“We will strengthen preventative measures, but we will also crack down hard with stringent consequences for those who continue down the wrong path,” [justice Minister Karen] Hækkerup said in a press release.
In his October 20 speech, Key will not only need to balance the punitive and the re-integrative elements of his government’s response, but will also need to weigh the infringements of the human rights of the returnees against the level of security risk that they actually present. In the conservative US publication Foreign Affairs, a recent article (entitled Homeward Bound? Don't Hype the Threat of Returning Jihadists) warned Western governments against the tendency to over-react.
As Foreign Affairs says, the numbers who are leaving our shores to fight are not a reliable index of the scale of the problems created by returnees. Many of the home-grown jihadis will be killed on the battlefield. Many more will not return to their country of origin. Many will be disillusioned and/or repelled by their experience.
The threat presented by foreign fighters has been exaggerated, just as it was during several other conflicts in recent years. Over the last decade, the Iraq war in particular prompted similar warnings about a possible backlash that ultimately failed to materialize. In fact, the vast majority of Western Muslims who set out to fight in the Middle East today will not come back as terrorists. Many of them will never go home at all, instead dying in combat or joining new military campaigns elsewhere, or they will return disillusioned and not interested in bringing the violence with them. Even among the rare individuals who do harbor such intentions, most will be less dangerous than they are feared to be because they will attract the attention of authorities before they can strike.
Still, the authors continue, this not an argument for complacency. It is in the nature of terrorism that only a few people with the right tools and sufficient motivation can wreak a lot of damage. On the other hand, there will always be politicians – eg Tony Abbott – who would like to inflate the risk (a) for political gain and (b) to justify the expansion of the surveillance powers of state security agencies.
That, in conclusion, is a point worth stressing. As we’ve learned ever since 9/11, when the West infringes on personal freedoms in the name of security, the terrorists win. In recent weeks, whenever the West has spoken about the need to restrict the travel rights of jihadis and to place limits on their use of social media, some of the biggest rounds of applause have come from tyrannies that do such things routinely, in order to suppress internal dissent. (BTW one of those tyrant regimes is our main trading partner – China – and it has been noticeable how quiet the Key government has been about the democracy demonstrations in Hong Kong.) Note for instance, China’s response to US President Barack Obama’s initiatives against the Islamic State, and see how similar China’s position is to calls by Police authorities in the United Kingdom. Here’s China:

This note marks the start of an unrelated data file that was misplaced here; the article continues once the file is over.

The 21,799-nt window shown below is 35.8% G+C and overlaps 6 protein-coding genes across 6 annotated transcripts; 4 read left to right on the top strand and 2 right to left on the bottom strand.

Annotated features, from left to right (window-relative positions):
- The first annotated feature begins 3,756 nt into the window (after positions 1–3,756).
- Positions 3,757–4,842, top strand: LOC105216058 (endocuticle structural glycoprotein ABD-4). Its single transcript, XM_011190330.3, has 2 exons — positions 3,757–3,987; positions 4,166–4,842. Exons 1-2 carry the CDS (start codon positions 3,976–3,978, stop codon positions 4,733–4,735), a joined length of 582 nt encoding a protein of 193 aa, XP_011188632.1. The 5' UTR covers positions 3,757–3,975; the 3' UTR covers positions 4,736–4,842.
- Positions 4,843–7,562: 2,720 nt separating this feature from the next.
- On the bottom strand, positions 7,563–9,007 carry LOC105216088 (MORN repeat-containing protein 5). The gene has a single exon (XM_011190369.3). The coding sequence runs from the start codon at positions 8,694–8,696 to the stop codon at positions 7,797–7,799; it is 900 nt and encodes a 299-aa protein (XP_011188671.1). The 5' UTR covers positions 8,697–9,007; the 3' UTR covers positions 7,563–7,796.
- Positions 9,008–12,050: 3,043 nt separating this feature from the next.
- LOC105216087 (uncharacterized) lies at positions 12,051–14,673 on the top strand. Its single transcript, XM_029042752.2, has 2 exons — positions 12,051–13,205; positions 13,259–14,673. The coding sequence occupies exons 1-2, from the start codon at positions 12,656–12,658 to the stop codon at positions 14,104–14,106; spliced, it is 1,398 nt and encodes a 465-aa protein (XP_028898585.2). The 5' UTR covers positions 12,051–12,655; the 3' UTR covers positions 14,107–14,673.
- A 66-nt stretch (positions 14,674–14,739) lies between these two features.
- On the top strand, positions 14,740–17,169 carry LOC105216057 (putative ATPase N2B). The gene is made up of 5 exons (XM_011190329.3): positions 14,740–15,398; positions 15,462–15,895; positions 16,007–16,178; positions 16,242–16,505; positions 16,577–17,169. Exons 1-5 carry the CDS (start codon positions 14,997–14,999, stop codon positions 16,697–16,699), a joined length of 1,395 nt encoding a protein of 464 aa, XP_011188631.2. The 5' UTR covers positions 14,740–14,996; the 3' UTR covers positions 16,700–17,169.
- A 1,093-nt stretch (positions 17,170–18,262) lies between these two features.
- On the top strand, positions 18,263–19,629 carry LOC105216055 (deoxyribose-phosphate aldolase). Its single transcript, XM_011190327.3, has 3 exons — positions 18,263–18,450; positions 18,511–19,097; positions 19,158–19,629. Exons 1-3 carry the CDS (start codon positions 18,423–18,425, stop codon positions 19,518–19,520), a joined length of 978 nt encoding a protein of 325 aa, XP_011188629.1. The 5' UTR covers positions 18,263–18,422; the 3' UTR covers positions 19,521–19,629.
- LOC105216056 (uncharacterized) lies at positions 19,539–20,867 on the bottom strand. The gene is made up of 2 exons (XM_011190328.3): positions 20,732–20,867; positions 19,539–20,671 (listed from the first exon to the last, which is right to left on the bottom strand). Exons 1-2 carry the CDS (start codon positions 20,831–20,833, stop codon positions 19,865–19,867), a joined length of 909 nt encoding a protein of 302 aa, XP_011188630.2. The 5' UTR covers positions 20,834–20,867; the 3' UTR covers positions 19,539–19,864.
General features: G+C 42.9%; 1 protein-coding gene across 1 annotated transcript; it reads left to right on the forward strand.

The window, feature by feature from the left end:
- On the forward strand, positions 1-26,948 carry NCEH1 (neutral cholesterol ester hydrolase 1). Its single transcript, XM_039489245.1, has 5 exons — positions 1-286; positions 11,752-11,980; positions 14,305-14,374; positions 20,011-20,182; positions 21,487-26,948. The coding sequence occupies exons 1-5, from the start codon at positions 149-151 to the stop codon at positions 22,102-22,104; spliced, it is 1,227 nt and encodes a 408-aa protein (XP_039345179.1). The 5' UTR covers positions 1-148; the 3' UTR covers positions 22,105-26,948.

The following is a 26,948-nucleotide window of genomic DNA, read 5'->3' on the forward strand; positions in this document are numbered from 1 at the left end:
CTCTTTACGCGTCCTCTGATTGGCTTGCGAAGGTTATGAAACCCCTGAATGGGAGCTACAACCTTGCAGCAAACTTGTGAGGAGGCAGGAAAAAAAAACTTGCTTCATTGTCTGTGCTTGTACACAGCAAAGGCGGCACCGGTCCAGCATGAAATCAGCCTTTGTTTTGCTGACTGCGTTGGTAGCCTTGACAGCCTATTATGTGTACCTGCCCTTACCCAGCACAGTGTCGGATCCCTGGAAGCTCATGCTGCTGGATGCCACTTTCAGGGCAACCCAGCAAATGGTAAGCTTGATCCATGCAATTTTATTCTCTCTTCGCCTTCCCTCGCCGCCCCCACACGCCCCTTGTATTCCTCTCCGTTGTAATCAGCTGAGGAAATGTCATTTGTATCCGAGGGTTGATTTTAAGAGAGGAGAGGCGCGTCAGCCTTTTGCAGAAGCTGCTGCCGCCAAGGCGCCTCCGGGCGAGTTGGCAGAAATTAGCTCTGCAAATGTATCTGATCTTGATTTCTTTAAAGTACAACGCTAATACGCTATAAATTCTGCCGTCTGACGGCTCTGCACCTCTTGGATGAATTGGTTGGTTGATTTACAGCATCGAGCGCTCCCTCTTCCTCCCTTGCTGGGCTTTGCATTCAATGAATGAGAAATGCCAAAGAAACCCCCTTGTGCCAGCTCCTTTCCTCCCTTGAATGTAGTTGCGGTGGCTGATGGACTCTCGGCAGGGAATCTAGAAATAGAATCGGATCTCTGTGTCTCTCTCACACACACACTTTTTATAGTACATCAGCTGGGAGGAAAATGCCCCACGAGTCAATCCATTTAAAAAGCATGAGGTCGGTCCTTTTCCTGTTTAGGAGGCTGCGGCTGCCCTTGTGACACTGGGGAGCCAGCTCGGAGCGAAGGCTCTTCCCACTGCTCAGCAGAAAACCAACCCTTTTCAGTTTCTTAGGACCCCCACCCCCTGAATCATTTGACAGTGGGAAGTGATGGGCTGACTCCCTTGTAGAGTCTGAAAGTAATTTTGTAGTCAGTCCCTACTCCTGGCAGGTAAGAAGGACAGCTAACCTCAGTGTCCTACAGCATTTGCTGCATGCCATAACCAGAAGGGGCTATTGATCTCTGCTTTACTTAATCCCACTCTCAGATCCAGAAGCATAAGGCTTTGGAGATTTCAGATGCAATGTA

Chinese Foreign Minister Wang Yi embraced Obama's initiative and made his case for targeting separatists back home. As the American leader looked on, China's top diplomat pushed for imposing sterner measures to rein in separatist Uighurs in western China, a group Beijing frequently maligns as terrorists. Wang also joined in the call for tighter controls on terrorist financing and reinforced government controls over the use of social media to prevent suspected terrorists from attracting recruits and carrying out attacks.
And here are the British, in much the same vein:
Britons must accept a greater loss of digital freedoms in return for greater safety from serious criminals and terrorists in the Internet age, according to the country’s top law enforcement officer. Keith Bristow, director general of the National Crime Agency, said in an interview with the Guardian that it would be necessary to win public consent for new powers to monitor data about emails and phone calls.
He said: “If we seek to operate outside of what the public consent to, that, for me, by definition, is not policing by consent … the consent is expressed through legislation.”
He added that it was necessary to win “the public consent to losing some freedoms in return for greater safety and security”.
Last week the home secretary, Theresa May, backed the introduction of greater mass surveillance powers, and committed the Conservatives to implementing the communications data bill that had been blocked by the Liberal Democrats amid protests over civil liberties.
John Key, having apparently vanquished the concerns expressed recently by the likes of Glenn Greenwald, may well use his October 20 speech to validate the expansion of security agency powers, via “reform” of the SIS, and by the expansion of Police powers against returning jihadis. We can only hope that the speech will initiate a debate, and not simply be the announcement of a fait accompli.
And speaking of secrets, here’s Fred Neil on this whole freedom/ secrets thing. All we had, done and gone…